Many came up to chat with the members of the Borromeo Quartet, and to congratulate Russell Platt, who wrote Mountain Interval (2016) for the group. Platt, whose ‘day job’ is writing for the New Yorker, was inspired by the poems of Robert Frost, and wanted to create a complement to Beethoven’s String Quartet No.14, op.131, which closed the programme. For his seven-part work, Platt chose Frost examples ranging from the serene The Pasture, to the horrific Out, Out, which describes an accident with a chainsaw. Platt’s language is primarily tonal, but inflected with sharp turns, made all the more surprising in the quartet’s sure hands.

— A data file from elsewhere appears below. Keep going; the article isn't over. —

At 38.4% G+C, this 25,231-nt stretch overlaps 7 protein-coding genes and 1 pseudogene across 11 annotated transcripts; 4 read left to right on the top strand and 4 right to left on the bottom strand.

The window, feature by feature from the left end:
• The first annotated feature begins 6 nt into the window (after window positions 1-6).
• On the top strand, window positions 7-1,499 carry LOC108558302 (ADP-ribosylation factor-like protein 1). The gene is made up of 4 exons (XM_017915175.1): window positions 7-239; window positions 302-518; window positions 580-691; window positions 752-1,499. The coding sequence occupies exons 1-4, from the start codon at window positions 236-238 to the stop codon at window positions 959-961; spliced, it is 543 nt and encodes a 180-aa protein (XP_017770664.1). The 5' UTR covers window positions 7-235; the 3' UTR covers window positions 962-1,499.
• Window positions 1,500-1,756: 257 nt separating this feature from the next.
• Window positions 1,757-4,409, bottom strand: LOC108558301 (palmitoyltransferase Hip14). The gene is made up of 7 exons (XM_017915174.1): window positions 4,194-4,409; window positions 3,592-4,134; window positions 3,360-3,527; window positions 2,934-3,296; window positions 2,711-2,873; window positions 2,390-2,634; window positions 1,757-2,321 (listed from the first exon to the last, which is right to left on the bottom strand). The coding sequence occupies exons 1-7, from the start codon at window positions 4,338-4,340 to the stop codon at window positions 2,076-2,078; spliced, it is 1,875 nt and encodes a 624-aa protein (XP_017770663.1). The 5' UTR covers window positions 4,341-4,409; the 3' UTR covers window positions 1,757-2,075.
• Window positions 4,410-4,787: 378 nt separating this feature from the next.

Beethoven’s seven movements yielded warmth and humanity, perhaps even more keenly following Platt’s homage. Sure attacks, confident phrasing and secure intonation were all in place, along with hair-trigger awareness of the composer’s unpredictability.
Opening the evening was Mozart’s String Quartet No.18 K465, deftly done with delightful assurance and lithe textures. But the night’s apex came with Platt’s gritty ode – to Beethoven, to Frost, and to the superb Borromeo players.
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